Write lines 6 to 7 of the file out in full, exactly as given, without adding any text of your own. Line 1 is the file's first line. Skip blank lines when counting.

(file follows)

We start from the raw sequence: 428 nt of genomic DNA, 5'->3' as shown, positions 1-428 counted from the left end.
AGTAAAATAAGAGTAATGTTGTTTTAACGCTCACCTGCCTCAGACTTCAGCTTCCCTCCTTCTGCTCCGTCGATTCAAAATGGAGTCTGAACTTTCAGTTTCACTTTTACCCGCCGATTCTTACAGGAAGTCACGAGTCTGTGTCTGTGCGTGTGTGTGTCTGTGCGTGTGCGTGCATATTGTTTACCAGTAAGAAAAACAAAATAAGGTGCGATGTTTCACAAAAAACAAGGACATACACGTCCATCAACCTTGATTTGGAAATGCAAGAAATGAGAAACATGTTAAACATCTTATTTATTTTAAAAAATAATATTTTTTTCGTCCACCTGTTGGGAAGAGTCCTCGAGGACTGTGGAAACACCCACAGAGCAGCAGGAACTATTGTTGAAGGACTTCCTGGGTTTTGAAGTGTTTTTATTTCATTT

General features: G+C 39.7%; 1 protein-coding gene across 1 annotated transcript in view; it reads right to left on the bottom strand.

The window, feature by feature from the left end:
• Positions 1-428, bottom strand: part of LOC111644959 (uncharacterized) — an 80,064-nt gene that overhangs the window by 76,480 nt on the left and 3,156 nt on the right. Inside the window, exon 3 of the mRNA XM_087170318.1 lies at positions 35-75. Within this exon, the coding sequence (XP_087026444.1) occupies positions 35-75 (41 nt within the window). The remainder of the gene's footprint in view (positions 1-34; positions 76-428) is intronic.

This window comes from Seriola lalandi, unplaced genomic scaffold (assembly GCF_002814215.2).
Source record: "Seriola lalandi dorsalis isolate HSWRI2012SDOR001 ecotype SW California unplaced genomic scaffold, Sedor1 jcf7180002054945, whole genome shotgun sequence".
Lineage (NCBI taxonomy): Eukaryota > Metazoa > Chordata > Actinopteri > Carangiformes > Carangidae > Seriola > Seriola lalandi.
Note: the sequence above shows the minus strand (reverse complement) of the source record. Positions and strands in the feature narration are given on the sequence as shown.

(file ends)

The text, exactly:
This window comes from Seriola lalandi, unplaced genomic scaffold (assembly GCF_002814215.2).
Source record: "Seriola lalandi dorsalis isolate HSWRI2012SDOR001 ecotype SW California unplaced genomic scaffold, Sedor1 jcf7180002054945, whole genome shotgun sequence".